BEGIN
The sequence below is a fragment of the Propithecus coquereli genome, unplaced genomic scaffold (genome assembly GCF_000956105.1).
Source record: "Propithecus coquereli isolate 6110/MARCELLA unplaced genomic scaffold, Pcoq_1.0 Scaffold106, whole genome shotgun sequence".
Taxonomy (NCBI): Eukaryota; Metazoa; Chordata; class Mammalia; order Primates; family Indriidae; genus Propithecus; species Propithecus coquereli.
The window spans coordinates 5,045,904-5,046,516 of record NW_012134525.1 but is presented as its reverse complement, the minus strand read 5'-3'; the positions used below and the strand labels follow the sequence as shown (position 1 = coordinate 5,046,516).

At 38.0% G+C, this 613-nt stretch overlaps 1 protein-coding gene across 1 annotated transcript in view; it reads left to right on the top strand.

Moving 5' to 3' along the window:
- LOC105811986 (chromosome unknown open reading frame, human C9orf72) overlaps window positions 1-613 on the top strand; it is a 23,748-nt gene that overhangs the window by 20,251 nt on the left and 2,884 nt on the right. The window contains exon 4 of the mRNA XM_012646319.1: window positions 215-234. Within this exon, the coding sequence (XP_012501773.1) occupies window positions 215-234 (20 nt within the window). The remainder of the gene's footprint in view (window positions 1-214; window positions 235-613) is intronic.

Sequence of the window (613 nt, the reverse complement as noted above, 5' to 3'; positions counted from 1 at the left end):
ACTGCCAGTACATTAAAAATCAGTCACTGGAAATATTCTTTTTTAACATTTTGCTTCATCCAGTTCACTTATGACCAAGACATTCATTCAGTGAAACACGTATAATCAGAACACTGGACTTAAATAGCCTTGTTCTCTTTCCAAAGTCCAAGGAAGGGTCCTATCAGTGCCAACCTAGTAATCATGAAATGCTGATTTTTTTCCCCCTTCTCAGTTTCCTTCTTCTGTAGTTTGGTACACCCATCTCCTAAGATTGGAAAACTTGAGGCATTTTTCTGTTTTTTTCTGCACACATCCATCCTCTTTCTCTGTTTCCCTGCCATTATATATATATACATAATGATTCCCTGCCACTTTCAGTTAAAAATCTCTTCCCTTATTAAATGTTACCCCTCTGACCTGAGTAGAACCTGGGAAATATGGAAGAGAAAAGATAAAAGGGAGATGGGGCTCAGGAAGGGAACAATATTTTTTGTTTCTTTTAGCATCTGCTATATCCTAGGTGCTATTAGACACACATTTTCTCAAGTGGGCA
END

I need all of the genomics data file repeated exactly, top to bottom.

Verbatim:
The sequence below is a fragment of the Propithecus coquereli genome, unplaced genomic scaffold (genome assembly GCF_000956105.1).
Source record: "Propithecus coquereli isolate 6110/MARCELLA unplaced genomic scaffold, Pcoq_1.0 Scaffold106, whole genome shotgun sequence".
Taxonomy (NCBI): Eukaryota; Metazoa; Chordata; class Mammalia; order Primates; family Indriidae; genus Propithecus; species Propithecus coquereli.
The window spans coordinates 5,045,904-5,046,516 of record NW_012134525.1 but is presented as its reverse complement, the minus strand read 5'-3'; the positions used below and the strand labels follow the sequence as shown (position 1 = coordinate 5,046,516).

At 38.0% G+C, this 613-nt stretch overlaps 1 protein-coding gene across 1 annotated transcript in view; it reads left to right on the top strand.

Moving 5' to 3' along the window:
- LOC105811986 (chromosome unknown open reading frame, human C9orf72) overlaps window positions 1-613 on the top strand; it is a 23,748-nt gene that overhangs the window by 20,251 nt on the left and 2,884 nt on the right. The window contains exon 4 of the mRNA XM_012646319.1: window positions 215-234. Within this exon, the coding sequence (XP_012501773.1) occupies window positions 215-234 (20 nt within the window). The remainder of the gene's footprint in view (window positions 1-214; window positions 235-613) is intronic.

Sequence of the window (613 nt, the reverse complement as noted above, 5' to 3'; positions counted from 1 at the left end):
ACTGCCAGTACATTAAAAATCAGTCACTGGAAATATTCTTTTTTAACATTTTGCTTCATCCAGTTCACTTATGACCAAGACATTCATTCAGTGAAACACGTATAATCAGAACACTGGACTTAAATAGCCTTGTTCTCTTTCCAAAGTCCAAGGAAGGGTCCTATCAGTGCCAACCTAGTAATCATGAAATGCTGATTTTTTTCCCCCTTCTCAGTTTCCTTCTTCTGTAGTTTGGTACACCCATCTCCTAAGATTGGAAAACTTGAGGCATTTTTCTGTTTTTTTCTGCACACATCCATCCTCTTTCTCTGTTTCCCTGCCATTATATATATATACATAATGATTCCCTGCCACTTTCAGTTAAAAATCTCTTCCCTTATTAAATGTTACCCCTCTGACCTGAGTAGAACCTGGGAAATATGGAAGAGAAAAGATAAAAGGGAGATGGGGCTCAGGAAGGGAACAATATTTTTTGTTTCTTTTAGCATCTGCTATATCCTAGGTGCTATTAGACACACATTTTCTCAAGTGGGCA